Great points. Do or do not do full frame.

Contrary is 50mm AF-S prime. Good on APS-C (DX for example) and while it might not be the best portrait lens it's great and can still be a value purchase. The "disadvantage" of prime lens moving/"zooming" with your feet has many advantages that outweigh it... in the context of total value and photographic benefits. It wins in Stops of light comparatively.

As much as I would like a much smaller version of full frame (and it CAN be done) the value is currently found in APS-C, in the great balance.

Also, film cameras tend to be "full-frame" and film does better in the specific *HIGHLIGHT* DR details than digital. Also with pleasing colors, per the film selected. Therefore, there's often a full-frame and APS-C mixture, due to film cams. Even with no full frame digital.

If only smaller Nikon bodies had the motor drive (also very possible today) then AF lenses would be optimal in all ways, even manually pulling focus for less video sounds.

Direct link | Posted on Jan 9, 2015 at 17:55 UTC as 128th comment | 1 reply
On Panasonic Lumix DMC-FZ1000 Review preview (801 comments in total)
In reply to:

Neodp: So it's a like Stop less in background blur isolation than a kit lens on a crop DSLR. Including worse Bokeh quality. Not with light; but in terms of DOF eqiv, and it's huge. That's not good. Not at the price.

They should NOT have listened to novices as to lusting for ZOOM X-FACTOR and just made a better camera. They should have capped the focal at 100mm (eqiv angle) and went the other way! Heck, they should have done 27-100mm on MFT. Made that a f/2.8 CONSTANT lens (built-in, so very IQ optimized optimized) and then you'd have something. Think about it. There's your do all camera. Mid small size, affordable price. Leica F2.8 27-100mm HELLO! They could even sell "X-FACTOR" extenders to the silly crowd.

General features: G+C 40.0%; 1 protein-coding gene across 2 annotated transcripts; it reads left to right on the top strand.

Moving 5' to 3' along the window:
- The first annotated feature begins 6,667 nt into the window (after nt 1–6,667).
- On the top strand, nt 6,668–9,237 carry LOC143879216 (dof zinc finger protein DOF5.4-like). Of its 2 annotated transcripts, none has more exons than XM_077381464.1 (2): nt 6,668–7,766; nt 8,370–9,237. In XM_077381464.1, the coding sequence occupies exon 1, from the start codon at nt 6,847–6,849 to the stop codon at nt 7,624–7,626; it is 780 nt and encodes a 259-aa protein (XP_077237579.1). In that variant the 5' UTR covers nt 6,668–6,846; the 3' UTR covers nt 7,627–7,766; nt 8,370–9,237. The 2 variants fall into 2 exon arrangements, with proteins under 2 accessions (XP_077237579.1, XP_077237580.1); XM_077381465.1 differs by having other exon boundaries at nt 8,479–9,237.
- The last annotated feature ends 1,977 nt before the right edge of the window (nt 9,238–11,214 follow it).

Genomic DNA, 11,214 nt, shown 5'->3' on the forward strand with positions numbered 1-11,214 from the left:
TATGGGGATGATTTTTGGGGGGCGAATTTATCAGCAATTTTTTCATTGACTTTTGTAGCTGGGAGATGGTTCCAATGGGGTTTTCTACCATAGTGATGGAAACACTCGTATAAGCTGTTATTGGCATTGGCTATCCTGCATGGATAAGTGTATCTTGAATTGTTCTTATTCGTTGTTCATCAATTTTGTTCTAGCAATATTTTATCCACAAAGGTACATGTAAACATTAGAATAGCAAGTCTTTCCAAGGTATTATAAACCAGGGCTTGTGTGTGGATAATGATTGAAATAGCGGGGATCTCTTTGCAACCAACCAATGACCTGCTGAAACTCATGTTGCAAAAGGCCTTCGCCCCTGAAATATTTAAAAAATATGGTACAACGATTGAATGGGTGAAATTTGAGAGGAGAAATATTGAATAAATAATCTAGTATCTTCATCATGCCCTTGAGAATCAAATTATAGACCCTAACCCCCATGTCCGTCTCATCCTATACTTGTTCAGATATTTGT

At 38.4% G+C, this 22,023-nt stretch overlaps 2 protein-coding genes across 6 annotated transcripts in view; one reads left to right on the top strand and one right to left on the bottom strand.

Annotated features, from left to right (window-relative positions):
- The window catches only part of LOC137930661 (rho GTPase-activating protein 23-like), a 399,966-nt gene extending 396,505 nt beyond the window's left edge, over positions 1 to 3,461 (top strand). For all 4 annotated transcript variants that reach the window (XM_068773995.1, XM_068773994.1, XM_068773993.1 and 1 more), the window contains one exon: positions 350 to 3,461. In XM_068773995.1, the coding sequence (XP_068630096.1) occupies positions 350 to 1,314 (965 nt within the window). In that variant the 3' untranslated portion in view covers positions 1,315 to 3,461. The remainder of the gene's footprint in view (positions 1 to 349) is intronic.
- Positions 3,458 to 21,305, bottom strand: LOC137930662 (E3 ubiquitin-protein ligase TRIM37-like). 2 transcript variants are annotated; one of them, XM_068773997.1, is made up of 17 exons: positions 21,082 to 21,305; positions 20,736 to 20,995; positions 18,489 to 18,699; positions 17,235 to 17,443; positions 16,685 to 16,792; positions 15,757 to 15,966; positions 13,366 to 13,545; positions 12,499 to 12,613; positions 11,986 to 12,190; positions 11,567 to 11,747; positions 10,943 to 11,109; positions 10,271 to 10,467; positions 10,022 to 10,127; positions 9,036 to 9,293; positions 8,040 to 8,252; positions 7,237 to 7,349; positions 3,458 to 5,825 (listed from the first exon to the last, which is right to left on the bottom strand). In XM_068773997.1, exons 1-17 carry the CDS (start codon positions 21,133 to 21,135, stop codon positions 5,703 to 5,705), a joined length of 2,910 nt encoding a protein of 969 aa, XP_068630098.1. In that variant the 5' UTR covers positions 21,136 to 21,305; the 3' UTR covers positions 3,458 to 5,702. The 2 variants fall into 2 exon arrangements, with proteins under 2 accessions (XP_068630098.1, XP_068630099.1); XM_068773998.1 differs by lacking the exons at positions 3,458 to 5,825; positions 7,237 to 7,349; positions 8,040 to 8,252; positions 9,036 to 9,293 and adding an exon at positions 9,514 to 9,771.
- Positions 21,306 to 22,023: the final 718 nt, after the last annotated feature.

But they wouldn't make that.

Your color sensitivity then your highlight range (not just total) and finally noise in real world lighting make small sensors (1" being still on the small performace side) craptasitc. Going small by smaller sensors is NOT the way to IQ. "X-factor ultra zooms", like that stink. If it were under $80 and you don't need image quality but in the bright sun, then fine. Because VALUE (price) does matter. It's way over priced and now you know why. Gold platting the darn thing doesn't count. It's a camera and cameras gather light more or less craptasically.

Direct link | Posted on Jan 7, 2015 at 16:16 UTC
On Canon announces five PowerShot compacts article (150 comments in total)
In reply to:

Neodp: You are fouling up when rating "ultra-zoom" or extreme telephoto as a priority if you are getting there with a tiny sensor.

It's cheap to make, keeping the entire camera more carrable. Very poor sensor results at these minisucle sizes.

1. Yes low light will suffer; but not only that. The telephoto you buy these cameras for tend to be extremely small aputrures AT TELEPHOTO. That's bad plus bad. So you see to late; that only wide angle and the brightest light (or ugly forward flash only), and that's the opposite of ("X-factor!") tele and real world light situations. Bad IQ (image qaulity) resutls. It's a low ISO sunlight camera only.